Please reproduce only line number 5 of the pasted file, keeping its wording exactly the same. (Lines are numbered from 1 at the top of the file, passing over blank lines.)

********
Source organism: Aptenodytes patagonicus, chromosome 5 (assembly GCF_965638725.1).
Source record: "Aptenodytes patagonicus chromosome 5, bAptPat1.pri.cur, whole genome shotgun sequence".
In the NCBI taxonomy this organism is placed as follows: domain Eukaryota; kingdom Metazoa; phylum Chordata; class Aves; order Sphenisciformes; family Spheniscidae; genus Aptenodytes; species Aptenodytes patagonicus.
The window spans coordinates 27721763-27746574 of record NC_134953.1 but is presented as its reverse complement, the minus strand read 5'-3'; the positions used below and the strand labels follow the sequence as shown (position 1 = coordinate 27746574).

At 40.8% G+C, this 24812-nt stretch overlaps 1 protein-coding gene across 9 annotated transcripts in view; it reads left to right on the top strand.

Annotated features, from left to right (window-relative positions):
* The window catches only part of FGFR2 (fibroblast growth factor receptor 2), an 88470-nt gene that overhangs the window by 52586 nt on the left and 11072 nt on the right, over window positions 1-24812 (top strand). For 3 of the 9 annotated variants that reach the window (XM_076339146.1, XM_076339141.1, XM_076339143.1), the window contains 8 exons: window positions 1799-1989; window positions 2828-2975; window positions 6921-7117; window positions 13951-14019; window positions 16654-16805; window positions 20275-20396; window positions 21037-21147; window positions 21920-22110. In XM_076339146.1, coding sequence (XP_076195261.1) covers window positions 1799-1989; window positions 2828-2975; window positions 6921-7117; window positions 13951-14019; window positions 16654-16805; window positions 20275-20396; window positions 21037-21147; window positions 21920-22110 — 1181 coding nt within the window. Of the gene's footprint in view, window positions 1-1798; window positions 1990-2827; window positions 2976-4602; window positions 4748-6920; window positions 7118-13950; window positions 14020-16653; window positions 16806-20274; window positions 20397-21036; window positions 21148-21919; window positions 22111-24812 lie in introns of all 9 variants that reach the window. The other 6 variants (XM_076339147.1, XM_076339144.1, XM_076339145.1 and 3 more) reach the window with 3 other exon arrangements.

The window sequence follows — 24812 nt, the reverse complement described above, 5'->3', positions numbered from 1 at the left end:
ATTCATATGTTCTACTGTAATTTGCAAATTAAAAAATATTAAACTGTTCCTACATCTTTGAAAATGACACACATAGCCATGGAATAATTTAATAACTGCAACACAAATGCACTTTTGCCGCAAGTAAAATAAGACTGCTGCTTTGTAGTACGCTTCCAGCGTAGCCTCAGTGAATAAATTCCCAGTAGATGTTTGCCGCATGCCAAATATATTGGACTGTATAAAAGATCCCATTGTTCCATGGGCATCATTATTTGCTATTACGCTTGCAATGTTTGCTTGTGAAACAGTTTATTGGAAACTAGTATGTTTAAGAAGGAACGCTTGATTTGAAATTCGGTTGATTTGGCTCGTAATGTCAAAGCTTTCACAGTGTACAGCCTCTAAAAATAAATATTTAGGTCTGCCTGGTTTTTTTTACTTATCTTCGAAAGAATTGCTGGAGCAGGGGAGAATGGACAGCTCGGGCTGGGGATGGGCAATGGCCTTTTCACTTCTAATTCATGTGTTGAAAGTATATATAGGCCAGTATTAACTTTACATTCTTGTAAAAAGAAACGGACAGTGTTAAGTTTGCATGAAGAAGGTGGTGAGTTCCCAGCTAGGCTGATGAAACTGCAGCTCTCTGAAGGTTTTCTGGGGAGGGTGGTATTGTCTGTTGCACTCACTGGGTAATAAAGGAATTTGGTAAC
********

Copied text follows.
At 40.8% G+C, this 24812-nt stretch overlaps 1 protein-coding gene across 9 annotated transcripts in view; it reads left to right on the top strand.